Failing to include tagged products in your social media strategy can mean you miss out on quick and easy sales, especially as 27% of consumers also expect social media platforms to handle payments in the same way as online retailers.
45% of Gen Z follows more than 10 influencers on social media
While social media users trust recommendations from those they know, almost half (45%) of Gen Z still follow ten or more influencers, showing that they still have a place in your social media strategy alongside UGC.
A study from The Center for Generational Kinetics has found that younger social media users still put store in influencers, with 10% following 50 or more across different platforms. This shows that brands can still benefit from influencer marketing campaigns, so long as they know who their targeted audience is and are able to work with an influencer who will talk to this audience while adding authenticity to their brand.
However, working with the wrong influencer can be detrimental to your brand, as 61% of female consumers say that they are actively deterred from engaging with sponsored social posts if the content doesn’t feel genuine. On top of this, a further 59% state that posts that are inconsistent with the rest of the influencer’s feed feel fake.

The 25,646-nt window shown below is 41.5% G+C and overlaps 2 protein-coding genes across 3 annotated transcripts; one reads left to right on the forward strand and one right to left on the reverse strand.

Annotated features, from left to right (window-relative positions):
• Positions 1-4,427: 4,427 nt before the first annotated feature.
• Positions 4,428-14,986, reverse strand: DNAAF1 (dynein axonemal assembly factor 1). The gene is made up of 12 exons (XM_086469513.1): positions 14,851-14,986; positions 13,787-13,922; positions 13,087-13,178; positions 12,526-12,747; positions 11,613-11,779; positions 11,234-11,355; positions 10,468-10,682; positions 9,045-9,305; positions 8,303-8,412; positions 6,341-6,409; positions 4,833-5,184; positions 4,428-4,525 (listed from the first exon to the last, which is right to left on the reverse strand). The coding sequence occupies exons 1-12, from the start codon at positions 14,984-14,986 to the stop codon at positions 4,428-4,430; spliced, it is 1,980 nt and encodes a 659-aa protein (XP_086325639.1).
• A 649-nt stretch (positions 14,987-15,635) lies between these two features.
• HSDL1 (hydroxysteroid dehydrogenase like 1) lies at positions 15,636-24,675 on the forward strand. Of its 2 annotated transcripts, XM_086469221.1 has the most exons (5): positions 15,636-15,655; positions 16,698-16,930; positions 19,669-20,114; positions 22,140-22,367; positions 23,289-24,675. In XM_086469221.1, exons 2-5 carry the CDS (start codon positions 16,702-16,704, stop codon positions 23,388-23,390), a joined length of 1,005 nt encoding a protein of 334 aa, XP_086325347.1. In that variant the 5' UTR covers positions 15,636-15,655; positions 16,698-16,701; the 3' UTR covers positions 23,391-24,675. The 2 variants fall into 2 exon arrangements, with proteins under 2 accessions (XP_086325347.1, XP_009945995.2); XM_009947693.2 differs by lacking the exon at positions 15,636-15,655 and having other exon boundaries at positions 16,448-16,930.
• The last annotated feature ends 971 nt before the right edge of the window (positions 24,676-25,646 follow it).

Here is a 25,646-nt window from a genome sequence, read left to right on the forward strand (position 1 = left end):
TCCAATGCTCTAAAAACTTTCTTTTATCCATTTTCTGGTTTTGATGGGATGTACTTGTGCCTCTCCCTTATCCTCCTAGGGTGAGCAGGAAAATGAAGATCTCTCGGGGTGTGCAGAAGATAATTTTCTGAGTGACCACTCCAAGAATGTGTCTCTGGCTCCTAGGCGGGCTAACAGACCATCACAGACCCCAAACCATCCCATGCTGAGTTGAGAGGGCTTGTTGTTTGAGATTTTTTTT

In short, just because an influencer has a large following, it doesn’t mean they are right for partnering with your brand. After all, you don’t want someone trying to promote a car service if they are primarily a beauty blogger.
Working with influencers can also be quite pricey and the ROI may not be worth it. A good recommendation, especially for small to medium-sized brands is to focus on micro-influencers. They may have a smaller following, but their followers are going to be a lot more engaged and there will be a greater level of trust.